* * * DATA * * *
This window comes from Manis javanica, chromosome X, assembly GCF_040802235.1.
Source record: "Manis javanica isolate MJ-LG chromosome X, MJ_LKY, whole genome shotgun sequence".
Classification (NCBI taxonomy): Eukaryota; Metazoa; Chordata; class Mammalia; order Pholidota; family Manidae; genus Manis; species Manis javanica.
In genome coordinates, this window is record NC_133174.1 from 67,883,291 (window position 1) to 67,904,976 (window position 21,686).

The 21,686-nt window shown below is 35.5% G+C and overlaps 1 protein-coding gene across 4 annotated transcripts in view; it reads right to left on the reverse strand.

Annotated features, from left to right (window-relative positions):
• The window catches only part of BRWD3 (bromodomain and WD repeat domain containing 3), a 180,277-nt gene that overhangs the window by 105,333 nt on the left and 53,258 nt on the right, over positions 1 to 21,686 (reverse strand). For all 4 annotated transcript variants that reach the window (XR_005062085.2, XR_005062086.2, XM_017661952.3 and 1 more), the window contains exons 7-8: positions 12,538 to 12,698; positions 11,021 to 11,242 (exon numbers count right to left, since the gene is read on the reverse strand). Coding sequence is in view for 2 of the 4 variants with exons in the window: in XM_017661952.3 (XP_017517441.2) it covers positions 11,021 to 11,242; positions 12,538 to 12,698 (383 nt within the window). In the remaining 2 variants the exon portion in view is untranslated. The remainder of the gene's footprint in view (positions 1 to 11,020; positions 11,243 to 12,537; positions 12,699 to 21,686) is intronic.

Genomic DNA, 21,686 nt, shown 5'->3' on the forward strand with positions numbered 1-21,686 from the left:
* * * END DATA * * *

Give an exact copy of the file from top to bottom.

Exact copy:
This window comes from Manis javanica, chromosome X, assembly GCF_040802235.1.
Source record: "Manis javanica isolate MJ-LG chromosome X, MJ_LKY, whole genome shotgun sequence".
Classification (NCBI taxonomy): Eukaryota; Metazoa; Chordata; class Mammalia; order Pholidota; family Manidae; genus Manis; species Manis javanica.
In genome coordinates, this window is record NC_133174.1 from 67,883,291 (window position 1) to 67,904,976 (window position 21,686).

The 21,686-nt window shown below is 35.5% G+C and overlaps 1 protein-coding gene across 4 annotated transcripts in view; it reads right to left on the reverse strand.

Annotated features, from left to right (window-relative positions):
• The window catches only part of BRWD3 (bromodomain and WD repeat domain containing 3), a 180,277-nt gene that overhangs the window by 105,333 nt on the left and 53,258 nt on the right, over positions 1 to 21,686 (reverse strand). For all 4 annotated transcript variants that reach the window (XR_005062085.2, XR_005062086.2, XM_017661952.3 and 1 more), the window contains exons 7-8: positions 12,538 to 12,698; positions 11,021 to 11,242 (exon numbers count right to left, since the gene is read on the reverse strand). Coding sequence is in view for 2 of the 4 variants with exons in the window: in XM_017661952.3 (XP_017517441.2) it covers positions 11,021 to 11,242; positions 12,538 to 12,698 (383 nt within the window). In the remaining 2 variants the exon portion in view is untranslated. The remainder of the gene's footprint in view (positions 1 to 11,020; positions 11,243 to 12,537; positions 12,699 to 21,686) is intronic.

Genomic DNA, 21,686 nt, shown 5'->3' on the forward strand with positions numbered 1-21,686 from the left: